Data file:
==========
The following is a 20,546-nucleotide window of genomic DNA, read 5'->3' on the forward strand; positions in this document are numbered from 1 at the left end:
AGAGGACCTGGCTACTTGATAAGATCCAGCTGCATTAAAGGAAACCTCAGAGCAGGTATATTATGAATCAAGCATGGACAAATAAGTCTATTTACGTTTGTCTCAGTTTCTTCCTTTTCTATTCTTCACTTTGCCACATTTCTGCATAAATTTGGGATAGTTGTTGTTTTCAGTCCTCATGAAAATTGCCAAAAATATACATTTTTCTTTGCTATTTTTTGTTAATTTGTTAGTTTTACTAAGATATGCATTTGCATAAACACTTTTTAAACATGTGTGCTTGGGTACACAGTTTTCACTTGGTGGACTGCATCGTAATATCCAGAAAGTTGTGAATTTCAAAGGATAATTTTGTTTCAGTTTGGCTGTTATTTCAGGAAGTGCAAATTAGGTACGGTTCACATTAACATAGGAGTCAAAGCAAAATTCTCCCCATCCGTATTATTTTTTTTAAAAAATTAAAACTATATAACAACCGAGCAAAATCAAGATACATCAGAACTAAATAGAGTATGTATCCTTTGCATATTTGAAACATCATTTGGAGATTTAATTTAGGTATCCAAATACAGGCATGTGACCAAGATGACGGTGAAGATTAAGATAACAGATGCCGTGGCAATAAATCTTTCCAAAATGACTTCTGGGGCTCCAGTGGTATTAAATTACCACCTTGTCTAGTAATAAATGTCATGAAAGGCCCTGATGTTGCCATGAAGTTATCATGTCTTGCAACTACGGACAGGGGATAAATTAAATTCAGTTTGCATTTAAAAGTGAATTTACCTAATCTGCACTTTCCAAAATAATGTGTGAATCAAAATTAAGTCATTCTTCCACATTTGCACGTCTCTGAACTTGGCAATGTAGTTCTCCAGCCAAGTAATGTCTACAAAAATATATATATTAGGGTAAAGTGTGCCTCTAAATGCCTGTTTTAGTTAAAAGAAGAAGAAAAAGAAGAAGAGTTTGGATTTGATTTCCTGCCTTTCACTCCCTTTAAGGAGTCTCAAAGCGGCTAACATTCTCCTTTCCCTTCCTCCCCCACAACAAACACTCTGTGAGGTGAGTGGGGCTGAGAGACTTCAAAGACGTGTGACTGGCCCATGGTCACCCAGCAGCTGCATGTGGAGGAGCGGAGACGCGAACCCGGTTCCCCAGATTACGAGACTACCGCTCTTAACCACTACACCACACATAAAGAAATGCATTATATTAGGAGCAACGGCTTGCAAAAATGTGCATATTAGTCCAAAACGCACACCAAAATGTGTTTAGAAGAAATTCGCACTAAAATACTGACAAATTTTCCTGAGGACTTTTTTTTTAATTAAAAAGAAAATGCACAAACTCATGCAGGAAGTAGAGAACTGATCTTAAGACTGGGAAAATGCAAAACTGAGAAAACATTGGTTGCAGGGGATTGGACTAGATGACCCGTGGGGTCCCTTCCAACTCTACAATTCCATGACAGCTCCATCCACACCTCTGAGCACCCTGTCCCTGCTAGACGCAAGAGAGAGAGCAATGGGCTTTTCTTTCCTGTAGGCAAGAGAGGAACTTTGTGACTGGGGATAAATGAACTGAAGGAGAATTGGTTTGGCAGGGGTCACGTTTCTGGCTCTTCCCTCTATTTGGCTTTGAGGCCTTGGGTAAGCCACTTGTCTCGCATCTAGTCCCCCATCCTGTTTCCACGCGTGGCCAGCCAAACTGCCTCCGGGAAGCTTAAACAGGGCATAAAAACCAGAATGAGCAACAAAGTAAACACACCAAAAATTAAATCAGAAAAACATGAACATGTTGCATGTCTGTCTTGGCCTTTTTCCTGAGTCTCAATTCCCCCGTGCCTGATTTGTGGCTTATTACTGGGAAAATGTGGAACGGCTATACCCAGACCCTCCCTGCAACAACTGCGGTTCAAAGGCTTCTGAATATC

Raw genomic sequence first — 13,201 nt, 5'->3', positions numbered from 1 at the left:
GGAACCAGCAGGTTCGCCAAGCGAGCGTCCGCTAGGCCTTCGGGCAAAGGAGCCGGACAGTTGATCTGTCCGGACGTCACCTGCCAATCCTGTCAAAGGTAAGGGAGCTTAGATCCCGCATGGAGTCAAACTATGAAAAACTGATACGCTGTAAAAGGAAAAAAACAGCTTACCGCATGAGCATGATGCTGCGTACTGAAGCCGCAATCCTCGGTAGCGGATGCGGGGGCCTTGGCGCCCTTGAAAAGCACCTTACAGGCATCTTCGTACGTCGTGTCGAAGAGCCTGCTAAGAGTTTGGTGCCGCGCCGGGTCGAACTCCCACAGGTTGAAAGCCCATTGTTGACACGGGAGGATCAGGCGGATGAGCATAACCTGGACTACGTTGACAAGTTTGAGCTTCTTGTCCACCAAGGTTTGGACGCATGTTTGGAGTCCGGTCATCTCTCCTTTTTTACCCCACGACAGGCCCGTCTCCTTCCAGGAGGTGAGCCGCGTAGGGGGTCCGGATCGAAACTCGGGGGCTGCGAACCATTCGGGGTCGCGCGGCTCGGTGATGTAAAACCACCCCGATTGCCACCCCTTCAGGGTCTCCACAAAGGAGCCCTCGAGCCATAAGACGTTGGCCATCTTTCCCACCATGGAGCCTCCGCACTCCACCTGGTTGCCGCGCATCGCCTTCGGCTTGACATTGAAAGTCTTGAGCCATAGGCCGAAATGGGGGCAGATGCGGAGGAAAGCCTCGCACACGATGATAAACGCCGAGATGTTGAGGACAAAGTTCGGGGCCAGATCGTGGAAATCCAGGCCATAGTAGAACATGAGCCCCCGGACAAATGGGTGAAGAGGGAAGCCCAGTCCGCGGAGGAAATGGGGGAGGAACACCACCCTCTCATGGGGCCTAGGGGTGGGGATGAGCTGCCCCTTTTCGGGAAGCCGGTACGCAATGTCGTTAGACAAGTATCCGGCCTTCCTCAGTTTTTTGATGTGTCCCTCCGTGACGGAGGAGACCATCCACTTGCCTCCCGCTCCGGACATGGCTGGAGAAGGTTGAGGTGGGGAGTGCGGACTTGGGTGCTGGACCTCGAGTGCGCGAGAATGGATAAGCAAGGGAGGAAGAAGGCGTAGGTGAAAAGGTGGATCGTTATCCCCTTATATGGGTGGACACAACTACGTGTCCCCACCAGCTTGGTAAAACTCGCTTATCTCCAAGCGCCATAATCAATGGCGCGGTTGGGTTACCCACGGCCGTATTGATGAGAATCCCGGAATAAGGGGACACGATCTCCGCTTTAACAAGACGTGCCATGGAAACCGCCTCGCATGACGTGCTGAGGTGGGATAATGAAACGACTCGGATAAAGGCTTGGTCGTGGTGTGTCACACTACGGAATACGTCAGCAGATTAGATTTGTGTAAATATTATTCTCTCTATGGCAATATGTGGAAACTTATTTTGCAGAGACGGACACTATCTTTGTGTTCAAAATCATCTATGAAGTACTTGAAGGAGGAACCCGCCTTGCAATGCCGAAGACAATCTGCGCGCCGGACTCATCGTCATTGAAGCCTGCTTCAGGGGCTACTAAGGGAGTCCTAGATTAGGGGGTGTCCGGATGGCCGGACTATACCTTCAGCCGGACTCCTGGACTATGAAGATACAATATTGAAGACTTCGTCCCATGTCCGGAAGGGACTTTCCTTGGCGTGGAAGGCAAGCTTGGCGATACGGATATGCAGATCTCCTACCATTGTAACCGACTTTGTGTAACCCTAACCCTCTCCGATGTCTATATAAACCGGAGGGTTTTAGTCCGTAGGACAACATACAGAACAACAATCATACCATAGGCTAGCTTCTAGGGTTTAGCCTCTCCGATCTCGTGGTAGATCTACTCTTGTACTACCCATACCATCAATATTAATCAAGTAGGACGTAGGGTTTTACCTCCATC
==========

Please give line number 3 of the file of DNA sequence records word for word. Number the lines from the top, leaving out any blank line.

Raw genomic sequence first — 13,201 nt, 5'->3', positions numbered from 1 at the left: